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The Potential of Commercial Sensors for Spatially Dense Short-term Air Quality Monitoring Based on Multiple Short-term Evaluations of 30 Sensor Nodes in Urban Areas in Korea

Category: Urban Air Quality

Article In Press
DOI: 10.4209/aaqr.2019.03.0143
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To cite this article:
Park, H.S., Kim, R.E., Park, Y.M., Hwang, K.C., Lee, S.H., Kim, J.J., Choi, J.Y., Lee, D.G., Chang, L.S. and Choi, W. (2020). The Potential of Commercial Sensors for Spatially Dense Short-term Air Quality Monitoring Based on Multiple Short-term Evaluations of 30 Sensor Nodes in Urban Areas in Korea. Aerosol Air Qual. Res., doi: 10.4209/aaqr.2019.03.0143.

Ho-Seon Park1, Ra-Eun Kim1, Yong-Mi Park1, Kyu-Cheol Hwang1, Seung-Hyun Lee1, Jae-Jin Kim2, Jin-Young Choi3, Dae-Gyun Lee3, Lim-Seok Chang3, Wonsik Choi 2

  • 1 Department of Earth Environmental System Science, Pukyong National University, Busan 608-737, Korea
  • 2 Department of Environmental Atmospheric Sciences, Pukyong National University, Busan 608-737, Korea
  • 3 Climate and Air Quality Research Department, National Institute of Environmental Research, Incheon 22689, Korea


  • Low-cost sensors have great potential for air quality monitoring in urban areas.
  • Inter-sensor variations among 30 sensors agreed well in real atmosphere.
  • Sensor and reference instrument agreed well in various meteorological environments.
  • Effective data post-processing is required for air quality sensor network.


Recently, highly spatially dense air quality monitoring networks using low-cost sensors have been attempted worldwide. However, the quality of data from these sensor networks remains to be validated. This study assessed the potential of low-cost sensors for spatially dense air quality monitoring. Thirty sets of air quality sensor nodes for CO, NO2, O3, PM2.5, and PM10 were custom-built to evaluate their consistency in measurement, both among the sensor nodes and between the sensor node and instruments that use Federal Reference/Equivalent Methods (FRMs/FEMs) in the real atmosphere under two distinctly differing meteorological conditions (summer and winter) in Seoul and Busan, Korea. We found that commercially available low-cost sensors possess great potential as monitors for short-term air quality studies in urban areas, at least for one-month periods, given that (1) the self-consistency among the 30 sensors was high (R2 > 0.93), (2) the consistency between the sensors and the FRM/FEM instruments was reasonably high (R2 > 0.87 overall for the periods of comparison ), and (3) the consistency both among the sensors and between the sensors and the FRM/FEM instruments remained stable throughout the summer and the winter. However, vigorous data post-processing is needed to obtain reliable air quality data. For longer-term or temporally discontinuous monitoring, several issues must be addressed, including the limited lifetime of sensors, the degradation in sensor performance over time, and the long warm-up times for gaseous pollutant sensors. The O3 sensors required minimal post-processing correction, and the particulate matter and CO sensors agreed well with the FEM instruments after appropriate scale correction, but the NO2 sensors required additional efforts to correct for the effects of meteorological conditions and interfering materials. Overall, our results suggest that when investigating spatiotemporally heterogeneous distributions of air pollutants in various urban environments, a three-dimensional sensor network can be a useful tool for short-term monitoring, as long as data are corrected properly.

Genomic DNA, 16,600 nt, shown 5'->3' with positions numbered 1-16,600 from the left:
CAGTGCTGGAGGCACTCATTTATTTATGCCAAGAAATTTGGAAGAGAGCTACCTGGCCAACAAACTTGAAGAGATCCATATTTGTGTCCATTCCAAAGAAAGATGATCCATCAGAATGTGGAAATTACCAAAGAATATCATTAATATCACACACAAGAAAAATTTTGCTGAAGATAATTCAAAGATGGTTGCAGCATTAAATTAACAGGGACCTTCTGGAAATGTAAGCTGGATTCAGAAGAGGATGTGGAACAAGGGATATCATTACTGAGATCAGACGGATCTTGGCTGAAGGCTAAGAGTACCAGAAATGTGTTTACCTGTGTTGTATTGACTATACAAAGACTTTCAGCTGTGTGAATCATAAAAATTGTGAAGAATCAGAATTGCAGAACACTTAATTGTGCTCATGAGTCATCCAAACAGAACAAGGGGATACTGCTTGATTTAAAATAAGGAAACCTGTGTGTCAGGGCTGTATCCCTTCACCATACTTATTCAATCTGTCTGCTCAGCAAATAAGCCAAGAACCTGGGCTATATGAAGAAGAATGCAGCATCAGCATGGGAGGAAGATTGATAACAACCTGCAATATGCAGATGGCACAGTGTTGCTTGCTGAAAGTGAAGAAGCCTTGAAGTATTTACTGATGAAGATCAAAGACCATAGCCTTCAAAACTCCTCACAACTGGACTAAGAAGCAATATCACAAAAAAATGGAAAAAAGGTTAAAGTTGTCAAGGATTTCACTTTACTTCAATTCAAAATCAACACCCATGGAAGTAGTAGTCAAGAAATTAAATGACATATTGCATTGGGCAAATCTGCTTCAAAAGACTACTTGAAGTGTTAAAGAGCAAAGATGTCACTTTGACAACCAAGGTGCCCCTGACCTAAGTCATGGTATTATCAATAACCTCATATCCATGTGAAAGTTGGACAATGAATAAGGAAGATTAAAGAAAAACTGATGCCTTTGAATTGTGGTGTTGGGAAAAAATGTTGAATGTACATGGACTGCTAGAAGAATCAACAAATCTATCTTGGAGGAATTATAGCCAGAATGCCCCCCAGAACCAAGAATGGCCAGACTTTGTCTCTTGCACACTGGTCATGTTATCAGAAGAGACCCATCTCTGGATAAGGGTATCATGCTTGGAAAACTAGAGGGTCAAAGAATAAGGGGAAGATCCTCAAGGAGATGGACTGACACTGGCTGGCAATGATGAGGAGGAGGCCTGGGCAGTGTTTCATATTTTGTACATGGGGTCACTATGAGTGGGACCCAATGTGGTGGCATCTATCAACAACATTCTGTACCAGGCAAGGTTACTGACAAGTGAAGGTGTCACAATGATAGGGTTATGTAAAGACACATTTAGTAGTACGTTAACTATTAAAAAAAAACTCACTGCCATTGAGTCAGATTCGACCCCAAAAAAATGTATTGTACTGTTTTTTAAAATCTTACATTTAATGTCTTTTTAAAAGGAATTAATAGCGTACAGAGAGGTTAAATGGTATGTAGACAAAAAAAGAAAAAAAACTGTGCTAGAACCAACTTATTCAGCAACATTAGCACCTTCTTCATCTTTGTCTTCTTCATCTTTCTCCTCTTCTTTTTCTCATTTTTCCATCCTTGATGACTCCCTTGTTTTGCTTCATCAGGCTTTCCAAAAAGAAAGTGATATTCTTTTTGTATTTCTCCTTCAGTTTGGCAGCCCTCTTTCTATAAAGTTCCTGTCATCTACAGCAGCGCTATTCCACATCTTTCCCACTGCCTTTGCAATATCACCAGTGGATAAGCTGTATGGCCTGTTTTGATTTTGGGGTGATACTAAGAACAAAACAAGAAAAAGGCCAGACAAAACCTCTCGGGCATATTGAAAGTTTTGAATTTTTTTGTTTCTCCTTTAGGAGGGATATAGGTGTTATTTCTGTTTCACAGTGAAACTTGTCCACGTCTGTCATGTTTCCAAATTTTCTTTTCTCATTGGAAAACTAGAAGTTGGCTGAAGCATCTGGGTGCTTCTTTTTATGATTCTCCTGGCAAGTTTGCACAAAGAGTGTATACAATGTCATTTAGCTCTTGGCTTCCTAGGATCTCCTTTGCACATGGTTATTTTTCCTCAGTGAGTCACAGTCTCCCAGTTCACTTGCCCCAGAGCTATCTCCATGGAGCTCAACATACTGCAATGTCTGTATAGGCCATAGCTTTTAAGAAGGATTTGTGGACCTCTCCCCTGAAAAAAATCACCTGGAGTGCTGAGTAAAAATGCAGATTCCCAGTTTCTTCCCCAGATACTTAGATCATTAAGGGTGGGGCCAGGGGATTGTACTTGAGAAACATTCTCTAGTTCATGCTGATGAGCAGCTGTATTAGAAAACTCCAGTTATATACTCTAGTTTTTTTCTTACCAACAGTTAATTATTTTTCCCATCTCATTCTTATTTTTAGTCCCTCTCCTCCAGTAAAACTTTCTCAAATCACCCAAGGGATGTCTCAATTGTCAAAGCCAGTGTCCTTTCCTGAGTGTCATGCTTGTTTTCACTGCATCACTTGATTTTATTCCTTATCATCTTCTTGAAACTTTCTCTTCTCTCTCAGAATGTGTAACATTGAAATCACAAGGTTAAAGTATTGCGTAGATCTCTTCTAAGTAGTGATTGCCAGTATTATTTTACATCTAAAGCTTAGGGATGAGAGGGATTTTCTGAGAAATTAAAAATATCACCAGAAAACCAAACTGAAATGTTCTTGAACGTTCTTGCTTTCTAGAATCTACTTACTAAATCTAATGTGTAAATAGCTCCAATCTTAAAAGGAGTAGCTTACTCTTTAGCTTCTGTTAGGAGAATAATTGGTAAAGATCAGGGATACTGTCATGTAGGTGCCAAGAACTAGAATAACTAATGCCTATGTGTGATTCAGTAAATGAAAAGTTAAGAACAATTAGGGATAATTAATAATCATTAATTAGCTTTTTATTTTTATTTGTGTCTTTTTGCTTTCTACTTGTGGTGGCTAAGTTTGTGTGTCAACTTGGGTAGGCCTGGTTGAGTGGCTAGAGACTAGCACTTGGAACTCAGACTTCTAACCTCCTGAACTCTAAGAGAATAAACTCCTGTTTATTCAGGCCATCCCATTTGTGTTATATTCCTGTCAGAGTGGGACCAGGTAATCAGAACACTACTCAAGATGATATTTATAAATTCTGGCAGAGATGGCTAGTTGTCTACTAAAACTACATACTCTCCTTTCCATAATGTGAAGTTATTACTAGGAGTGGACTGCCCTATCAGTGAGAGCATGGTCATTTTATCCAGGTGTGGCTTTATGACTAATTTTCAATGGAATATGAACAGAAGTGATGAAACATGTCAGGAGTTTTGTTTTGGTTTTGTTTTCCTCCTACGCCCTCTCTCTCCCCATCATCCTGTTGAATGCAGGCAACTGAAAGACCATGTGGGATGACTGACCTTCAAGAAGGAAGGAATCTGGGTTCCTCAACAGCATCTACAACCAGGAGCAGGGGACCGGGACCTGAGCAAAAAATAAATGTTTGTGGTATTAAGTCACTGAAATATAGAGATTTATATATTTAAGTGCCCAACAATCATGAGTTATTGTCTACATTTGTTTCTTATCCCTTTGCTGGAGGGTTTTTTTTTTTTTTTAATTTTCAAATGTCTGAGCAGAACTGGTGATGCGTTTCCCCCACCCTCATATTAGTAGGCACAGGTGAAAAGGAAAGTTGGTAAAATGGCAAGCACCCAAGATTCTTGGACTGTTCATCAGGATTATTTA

Air quality High-resolution pollution monitoring Low-cost sensors Sensor network Spatiotemporal variations

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